Sinoaortic denervated (SAD) and chemically sympathectomized (SNX) rats are characterized by a decrease in arterial distensibility without hypertension and would, thus, be relevant for analyzing arterial wall stiffening independently of blood pressure level. The fibronectin network, which plays a pivotal role in cell–matrix interactions, is a major determinant of arterial stiffness. We hypothesized that in SAD and SNX rats, arterial stiffness is increased, due to alterations of cell–matrix anchoring leading to spatial reorganization of the extracellular matrix.
The intrinsic elastic properties of the arterial wall were evaluated in vivo by the relationship between incremental elastic modulus determined by echotracking and circumferential wall stress. The changes of cell-extracellular matrix links in the abdominal aorta were evaluated by studying fibronectin, vascular integrin receptors, and ultrastructural features of the aorta by immunochemistry.
In both experimental conditions, wall stiffness increased, associated with different modifications of cell-extracellular matrix adhesion. In SAD rats, increased media cross-sectional area was coupled with an increase of muscle cell attachments to its extracellular matrix via fibronectin and its α5-β1 integrin. In SNX rats, reduced media cross-sectional area was associated with upregulation of αv-β3 integrin and more extensive connections between dense bands and elastic fibers despite the disruption of the elastic lamellae.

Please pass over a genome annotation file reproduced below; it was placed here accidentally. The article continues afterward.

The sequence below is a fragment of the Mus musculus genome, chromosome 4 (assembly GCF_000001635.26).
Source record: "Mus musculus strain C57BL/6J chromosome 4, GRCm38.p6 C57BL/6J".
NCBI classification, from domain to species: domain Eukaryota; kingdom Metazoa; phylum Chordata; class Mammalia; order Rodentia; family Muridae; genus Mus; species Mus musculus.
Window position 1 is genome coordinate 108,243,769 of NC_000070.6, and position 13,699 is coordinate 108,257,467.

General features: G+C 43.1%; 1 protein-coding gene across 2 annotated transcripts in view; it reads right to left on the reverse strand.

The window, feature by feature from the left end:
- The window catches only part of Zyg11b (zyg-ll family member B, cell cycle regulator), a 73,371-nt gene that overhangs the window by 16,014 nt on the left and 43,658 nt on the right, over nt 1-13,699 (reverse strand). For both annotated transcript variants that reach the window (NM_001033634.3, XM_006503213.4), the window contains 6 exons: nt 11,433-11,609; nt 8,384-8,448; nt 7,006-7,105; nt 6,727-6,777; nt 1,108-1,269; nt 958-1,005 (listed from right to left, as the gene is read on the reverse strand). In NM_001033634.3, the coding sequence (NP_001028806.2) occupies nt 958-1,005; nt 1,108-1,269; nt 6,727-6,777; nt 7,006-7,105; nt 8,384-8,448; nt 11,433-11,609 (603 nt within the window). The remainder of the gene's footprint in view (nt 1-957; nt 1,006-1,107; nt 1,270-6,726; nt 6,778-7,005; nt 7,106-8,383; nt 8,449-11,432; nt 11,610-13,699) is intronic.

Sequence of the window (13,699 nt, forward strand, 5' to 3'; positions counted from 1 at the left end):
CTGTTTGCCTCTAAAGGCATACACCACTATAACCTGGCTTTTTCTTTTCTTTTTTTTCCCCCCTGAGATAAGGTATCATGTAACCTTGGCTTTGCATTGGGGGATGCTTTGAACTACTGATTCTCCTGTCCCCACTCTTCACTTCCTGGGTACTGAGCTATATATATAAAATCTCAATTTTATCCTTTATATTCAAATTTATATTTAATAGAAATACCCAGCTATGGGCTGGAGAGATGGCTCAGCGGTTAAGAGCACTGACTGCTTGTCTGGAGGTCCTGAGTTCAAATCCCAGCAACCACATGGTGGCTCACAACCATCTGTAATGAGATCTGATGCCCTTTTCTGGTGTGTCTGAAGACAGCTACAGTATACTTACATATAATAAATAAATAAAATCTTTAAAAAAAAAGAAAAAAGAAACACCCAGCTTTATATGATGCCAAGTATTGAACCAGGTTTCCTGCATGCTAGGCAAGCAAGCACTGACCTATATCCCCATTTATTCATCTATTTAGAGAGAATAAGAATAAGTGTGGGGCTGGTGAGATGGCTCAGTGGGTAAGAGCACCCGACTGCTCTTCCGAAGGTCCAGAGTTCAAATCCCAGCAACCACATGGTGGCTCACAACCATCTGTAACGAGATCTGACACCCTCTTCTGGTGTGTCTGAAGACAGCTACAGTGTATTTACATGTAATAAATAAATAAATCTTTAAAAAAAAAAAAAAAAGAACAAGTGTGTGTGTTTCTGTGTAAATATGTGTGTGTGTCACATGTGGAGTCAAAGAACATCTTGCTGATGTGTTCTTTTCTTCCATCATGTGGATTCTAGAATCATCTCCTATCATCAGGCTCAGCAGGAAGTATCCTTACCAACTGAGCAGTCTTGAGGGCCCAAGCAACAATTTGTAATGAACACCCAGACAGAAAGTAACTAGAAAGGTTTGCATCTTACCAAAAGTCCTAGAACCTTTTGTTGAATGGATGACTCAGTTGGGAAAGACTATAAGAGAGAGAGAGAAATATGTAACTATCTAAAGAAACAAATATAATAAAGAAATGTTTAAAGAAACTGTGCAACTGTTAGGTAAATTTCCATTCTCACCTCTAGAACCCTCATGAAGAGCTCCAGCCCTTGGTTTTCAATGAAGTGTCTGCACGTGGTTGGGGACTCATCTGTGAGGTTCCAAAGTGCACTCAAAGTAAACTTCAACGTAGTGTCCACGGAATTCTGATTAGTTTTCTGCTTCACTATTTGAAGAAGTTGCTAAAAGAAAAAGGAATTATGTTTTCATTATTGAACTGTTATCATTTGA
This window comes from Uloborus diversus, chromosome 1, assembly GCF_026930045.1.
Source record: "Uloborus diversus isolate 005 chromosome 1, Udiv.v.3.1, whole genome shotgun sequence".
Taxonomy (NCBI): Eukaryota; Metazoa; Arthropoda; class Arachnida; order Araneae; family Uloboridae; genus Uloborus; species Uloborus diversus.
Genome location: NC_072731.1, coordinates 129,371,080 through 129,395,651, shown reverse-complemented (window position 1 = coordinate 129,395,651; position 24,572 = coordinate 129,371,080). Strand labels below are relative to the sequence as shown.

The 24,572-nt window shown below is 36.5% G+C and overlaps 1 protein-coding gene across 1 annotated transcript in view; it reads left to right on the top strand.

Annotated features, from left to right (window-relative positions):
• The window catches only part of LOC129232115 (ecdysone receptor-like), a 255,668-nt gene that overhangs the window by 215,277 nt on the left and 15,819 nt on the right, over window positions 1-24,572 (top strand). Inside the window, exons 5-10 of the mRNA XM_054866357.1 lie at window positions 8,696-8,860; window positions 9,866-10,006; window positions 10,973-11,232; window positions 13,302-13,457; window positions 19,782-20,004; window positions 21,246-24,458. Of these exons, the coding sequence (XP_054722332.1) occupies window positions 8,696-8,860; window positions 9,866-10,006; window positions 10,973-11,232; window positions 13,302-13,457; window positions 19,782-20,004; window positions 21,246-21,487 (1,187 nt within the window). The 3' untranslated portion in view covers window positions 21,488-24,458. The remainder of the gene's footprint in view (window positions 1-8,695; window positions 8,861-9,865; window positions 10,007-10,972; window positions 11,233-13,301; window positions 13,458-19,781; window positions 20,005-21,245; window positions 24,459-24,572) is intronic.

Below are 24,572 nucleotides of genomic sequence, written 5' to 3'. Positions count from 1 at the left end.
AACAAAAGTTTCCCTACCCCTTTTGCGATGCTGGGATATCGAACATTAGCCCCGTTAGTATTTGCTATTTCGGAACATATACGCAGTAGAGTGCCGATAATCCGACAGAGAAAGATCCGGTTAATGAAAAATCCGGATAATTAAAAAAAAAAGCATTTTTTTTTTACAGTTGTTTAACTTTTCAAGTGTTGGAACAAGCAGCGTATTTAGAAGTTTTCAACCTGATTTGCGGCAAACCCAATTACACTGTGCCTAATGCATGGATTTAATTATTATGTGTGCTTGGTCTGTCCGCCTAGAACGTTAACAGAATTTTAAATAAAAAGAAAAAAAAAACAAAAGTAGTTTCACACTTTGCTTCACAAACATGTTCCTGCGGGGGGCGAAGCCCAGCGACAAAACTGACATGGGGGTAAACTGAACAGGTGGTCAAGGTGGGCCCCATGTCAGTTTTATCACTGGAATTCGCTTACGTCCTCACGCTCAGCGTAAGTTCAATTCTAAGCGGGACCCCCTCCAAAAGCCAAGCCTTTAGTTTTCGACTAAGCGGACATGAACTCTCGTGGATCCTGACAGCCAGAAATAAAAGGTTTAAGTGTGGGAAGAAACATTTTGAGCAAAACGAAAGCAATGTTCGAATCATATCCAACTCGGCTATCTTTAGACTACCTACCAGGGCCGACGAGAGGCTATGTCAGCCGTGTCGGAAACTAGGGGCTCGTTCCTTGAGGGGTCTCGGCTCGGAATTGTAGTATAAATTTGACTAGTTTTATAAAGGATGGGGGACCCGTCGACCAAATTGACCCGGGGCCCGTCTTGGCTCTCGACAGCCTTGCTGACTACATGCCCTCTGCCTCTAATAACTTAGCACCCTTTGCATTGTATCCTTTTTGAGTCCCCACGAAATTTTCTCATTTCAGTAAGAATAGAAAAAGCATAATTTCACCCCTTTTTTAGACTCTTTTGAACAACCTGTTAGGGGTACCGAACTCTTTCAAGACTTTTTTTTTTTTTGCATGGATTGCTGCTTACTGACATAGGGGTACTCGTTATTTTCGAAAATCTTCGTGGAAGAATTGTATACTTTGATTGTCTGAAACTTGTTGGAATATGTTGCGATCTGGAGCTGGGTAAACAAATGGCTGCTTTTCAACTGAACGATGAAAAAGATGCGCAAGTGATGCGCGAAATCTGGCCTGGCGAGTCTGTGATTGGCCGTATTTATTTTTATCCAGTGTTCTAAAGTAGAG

In aorta of SNX and SAD rats, a similar arterial stiffness is associated to different structural alterations. An increase in αvβ3 or α5β1 integrins together with the already reported increase in the proportion of less distensible (collagen) to more distensible (elastin) components in both models contributes to remodeling and stiffening of the abdominal aorta.